Thoracic Outlet Syndrome a complicated condition is diagnosed and treated successfully at our office.
What is Thoracic Outlet Syndrome?
Thoracic outlet syndrome is a complex disorder characterized by a constellation of signs and symptoms resulting from the compression of blood vessels and nerves (neurovascular bundle) in the thoracic outlet region where they exit the chest. The thoracic outlet is a space located between the thorax (rib cage) and the clavicle (collar bone) which contains major blood vessels (subclavian artery and vein) and nerves (brachial plexus). The thoracic outlet is the area through which nerves and blood vessels travel to and from the arm.
Thoracic outlet syndrome is considered a “syndrome” since it involves multiple systems, including:
- Neural (nerve) complexes
- Vascular structures
- Musculoskeletal system
The nerves that travel through the thoracic outlet originate at the level of the cervical and/or thoracic spine (C5-C8 and T1). These nerves are bundled together into the brachial plexus. The brachial plexus passes through a notch in the bone at the base of the neck and then passes under the scalene muscles and continues under the collarbone and across the front of the shoulders. In the area of the axilla (arm pit) the brachial plexus divides into the three major nerves of the arm, ulnar, median, and radial nerves. Thoracic outlet syndrome involves the brachial plexus before it divides and typically affects the ulnar and radial nerves.
The blood vessels that travel through the thoracic outlet include:
- Subclavian artery which supplies oxygenated blood to the arm from the aorta
- Subclavian vein which returns the deoxygenated blood from the arm to the heart
The bones and muscles form the backdrop for proper passage and support for the nerves and blood vessels that traverse the upper body. The components involved in this process include:
- Proper bone alignment – the neck vertebrae, first rib and collarbone must be aligned properly to allow enough space for the brachial plexus and subclavian blood vessels to pass through the correct path without obstruction or interference.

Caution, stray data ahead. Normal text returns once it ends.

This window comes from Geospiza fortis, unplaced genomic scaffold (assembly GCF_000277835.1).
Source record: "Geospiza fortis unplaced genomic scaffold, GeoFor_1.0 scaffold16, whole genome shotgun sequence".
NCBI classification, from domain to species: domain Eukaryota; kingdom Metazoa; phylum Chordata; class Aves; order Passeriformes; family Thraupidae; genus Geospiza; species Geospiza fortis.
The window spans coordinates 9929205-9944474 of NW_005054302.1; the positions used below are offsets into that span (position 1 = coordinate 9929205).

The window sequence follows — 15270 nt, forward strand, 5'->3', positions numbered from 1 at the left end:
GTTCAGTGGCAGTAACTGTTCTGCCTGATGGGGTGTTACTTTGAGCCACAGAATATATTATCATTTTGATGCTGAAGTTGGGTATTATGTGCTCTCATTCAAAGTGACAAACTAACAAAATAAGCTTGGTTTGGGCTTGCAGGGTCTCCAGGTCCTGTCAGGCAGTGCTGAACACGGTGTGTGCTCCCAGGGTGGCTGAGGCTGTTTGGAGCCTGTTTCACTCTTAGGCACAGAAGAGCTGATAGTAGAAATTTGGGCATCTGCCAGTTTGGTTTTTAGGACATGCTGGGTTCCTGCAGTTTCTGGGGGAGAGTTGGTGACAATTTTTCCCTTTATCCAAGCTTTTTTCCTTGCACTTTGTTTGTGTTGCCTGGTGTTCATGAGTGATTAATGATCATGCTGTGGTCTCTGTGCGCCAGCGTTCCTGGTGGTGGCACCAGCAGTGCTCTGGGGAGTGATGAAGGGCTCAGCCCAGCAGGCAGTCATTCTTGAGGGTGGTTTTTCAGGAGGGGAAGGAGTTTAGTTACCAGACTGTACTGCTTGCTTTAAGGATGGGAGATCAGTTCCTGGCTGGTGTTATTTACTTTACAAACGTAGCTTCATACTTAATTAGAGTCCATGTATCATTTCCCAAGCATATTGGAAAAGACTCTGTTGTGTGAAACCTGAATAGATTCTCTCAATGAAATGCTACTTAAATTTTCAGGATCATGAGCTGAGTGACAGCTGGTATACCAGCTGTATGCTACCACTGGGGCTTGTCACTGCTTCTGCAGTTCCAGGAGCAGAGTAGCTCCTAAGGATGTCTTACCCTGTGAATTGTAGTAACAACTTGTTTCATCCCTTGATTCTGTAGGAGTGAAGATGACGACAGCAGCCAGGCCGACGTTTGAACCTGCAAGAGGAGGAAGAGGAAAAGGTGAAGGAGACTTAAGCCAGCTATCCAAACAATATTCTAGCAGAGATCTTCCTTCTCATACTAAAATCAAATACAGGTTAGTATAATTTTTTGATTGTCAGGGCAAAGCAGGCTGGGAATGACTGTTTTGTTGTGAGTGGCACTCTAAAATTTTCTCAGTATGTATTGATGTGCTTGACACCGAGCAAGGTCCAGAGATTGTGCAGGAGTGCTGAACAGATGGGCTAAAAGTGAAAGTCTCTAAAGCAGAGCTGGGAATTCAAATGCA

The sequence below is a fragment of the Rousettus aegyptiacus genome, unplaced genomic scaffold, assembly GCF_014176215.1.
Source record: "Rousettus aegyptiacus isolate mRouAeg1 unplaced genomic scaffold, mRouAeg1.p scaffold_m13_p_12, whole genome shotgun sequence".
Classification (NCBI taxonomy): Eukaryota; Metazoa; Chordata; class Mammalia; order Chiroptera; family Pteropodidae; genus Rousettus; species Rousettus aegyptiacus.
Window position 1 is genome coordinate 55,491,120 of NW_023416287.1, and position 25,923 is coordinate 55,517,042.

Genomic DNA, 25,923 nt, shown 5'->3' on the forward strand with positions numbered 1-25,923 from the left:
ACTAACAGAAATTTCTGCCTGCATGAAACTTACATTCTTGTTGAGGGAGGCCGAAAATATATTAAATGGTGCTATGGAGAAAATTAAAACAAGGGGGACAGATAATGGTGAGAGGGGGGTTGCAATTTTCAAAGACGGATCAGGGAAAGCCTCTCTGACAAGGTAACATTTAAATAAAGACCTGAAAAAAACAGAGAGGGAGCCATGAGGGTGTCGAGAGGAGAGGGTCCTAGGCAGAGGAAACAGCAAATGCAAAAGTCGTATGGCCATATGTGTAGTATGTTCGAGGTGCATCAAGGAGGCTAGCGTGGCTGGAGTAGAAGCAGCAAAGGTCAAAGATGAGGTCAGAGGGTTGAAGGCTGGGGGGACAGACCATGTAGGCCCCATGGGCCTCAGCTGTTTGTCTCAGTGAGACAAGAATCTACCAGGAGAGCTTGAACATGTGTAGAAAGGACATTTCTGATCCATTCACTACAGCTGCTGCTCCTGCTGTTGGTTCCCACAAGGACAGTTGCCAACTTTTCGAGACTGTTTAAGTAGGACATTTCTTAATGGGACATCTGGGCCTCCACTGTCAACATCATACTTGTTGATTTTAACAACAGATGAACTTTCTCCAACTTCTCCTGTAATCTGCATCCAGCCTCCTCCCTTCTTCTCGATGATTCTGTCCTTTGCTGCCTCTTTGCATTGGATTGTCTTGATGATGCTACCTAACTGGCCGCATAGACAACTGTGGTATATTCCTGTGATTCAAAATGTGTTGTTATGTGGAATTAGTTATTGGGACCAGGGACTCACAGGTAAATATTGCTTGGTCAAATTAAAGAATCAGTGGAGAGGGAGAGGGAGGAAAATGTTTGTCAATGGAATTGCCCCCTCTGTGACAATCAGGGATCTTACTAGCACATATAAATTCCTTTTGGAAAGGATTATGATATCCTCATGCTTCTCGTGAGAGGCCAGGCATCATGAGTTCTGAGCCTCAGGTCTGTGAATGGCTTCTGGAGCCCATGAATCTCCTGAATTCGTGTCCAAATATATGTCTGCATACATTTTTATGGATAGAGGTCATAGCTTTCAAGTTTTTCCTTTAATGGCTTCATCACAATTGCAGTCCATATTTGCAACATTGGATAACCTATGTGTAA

- Proper muscle alignment – muscles of the upper body must be aligned in proper form, particularly the scalene muscles. The scalene muscles consist of three powerful muscles on each side of the neck that bend and rotate the neck, and assist in breathing by raising the first two ribs during inspiration (breathing in). The ideal posture which promotes the most appropriate muscle alignment is when the head sits directly atop the shoulders which we identify as erect posture.
Anatomy of the Thoracic Outlet
There are actually three spaces where compression can occur causing the symptoms of thoracic outlet syndrome , including:
- The thoracic outlet (also called the scalene triangle) – is located at the base of the neck above the first rib and behind the clavicle. This space lies closest to the neck. The boundaries of the thoracic outlet consist of:
- anterior scalene muscle which forms the front of the thoracic outlet
- middle scalene muscle which forms the back of the thoracic outlet
- first rib which forms the bottom of the thoracic outlet.
The subclavian artery and the brachial plexus are located between the first rib and the scalene muscle while the subclavian vein sits outside the scalene muscle.
- Costoclavicular space – this space is located adjacent to the scalene triangle and lies between the following structures:
- first rib
- costoclavicular ligament
- edge of the middle scalene muscle
The subclavian artery, vein, and brachial plexus all pass through the costoclavicular space.
- Subcoracoid space which lies adjacent to the costoclavicular space and is closest to the arm. The location of this space is:
- under the pectoralis muscle
- under the coracoid process
- in front of the ribs
If there are any anomalous bony structures (e.g., cervical rib) touching upon these small spaces, they have the potential to compress the neurovascular structures which pass through them. Approximately 0.17 to 0.74% of the general population has an anomalous rib and only 10% of people with such a cervical rib actually develop thoracic outlet syndrome. Thoracic outlet syndrome typically occurs following trauma to the cervical spine.
Because thoracic outlet syndrome is thought by some experts to be underdiagnosed and in some cases misdiagnosed, it is difficult to estimate with any degree of accuracy how many people suffer from this condition. The incidence of thoracic outlet syndrome in the U.S. population has been broadly estimated to range from 0.3% to 8%. The most common age range is 25 to 40 years and women are affected about 4 times more frequently than men.